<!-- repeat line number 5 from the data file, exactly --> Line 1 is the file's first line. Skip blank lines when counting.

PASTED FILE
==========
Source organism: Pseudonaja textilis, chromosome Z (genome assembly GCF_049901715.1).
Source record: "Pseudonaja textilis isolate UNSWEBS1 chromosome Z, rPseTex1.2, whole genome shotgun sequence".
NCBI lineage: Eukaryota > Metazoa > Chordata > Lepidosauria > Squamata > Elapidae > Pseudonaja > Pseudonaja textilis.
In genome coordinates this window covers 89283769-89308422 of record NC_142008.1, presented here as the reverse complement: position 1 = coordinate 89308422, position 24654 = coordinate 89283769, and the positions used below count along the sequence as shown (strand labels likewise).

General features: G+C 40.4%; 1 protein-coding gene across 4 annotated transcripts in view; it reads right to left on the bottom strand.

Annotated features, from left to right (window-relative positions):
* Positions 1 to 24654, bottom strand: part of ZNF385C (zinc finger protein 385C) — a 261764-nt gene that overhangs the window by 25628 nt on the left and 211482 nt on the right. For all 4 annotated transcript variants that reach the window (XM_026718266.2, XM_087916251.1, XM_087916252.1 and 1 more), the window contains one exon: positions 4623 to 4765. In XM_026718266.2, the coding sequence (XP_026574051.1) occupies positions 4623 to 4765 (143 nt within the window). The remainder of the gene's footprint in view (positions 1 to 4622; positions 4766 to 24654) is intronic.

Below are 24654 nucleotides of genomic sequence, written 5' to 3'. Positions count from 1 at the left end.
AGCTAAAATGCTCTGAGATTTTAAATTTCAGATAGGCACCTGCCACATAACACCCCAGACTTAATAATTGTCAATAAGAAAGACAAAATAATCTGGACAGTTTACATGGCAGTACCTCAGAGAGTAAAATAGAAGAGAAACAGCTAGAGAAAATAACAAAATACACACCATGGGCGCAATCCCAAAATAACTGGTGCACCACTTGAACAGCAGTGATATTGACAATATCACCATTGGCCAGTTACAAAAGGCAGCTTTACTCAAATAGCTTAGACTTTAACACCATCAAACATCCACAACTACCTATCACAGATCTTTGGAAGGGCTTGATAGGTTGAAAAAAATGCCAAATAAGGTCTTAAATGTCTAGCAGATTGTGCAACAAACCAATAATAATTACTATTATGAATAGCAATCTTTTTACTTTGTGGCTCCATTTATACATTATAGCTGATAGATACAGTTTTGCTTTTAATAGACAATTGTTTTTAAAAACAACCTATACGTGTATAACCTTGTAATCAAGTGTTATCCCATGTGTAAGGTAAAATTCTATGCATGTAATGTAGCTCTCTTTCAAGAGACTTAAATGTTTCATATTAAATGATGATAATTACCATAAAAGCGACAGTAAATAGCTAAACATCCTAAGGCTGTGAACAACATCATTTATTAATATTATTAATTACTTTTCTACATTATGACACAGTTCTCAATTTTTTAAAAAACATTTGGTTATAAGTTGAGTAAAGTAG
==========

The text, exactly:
General features: G+C 40.4%; 1 protein-coding gene across 4 annotated transcripts in view; it reads right to left on the bottom strand.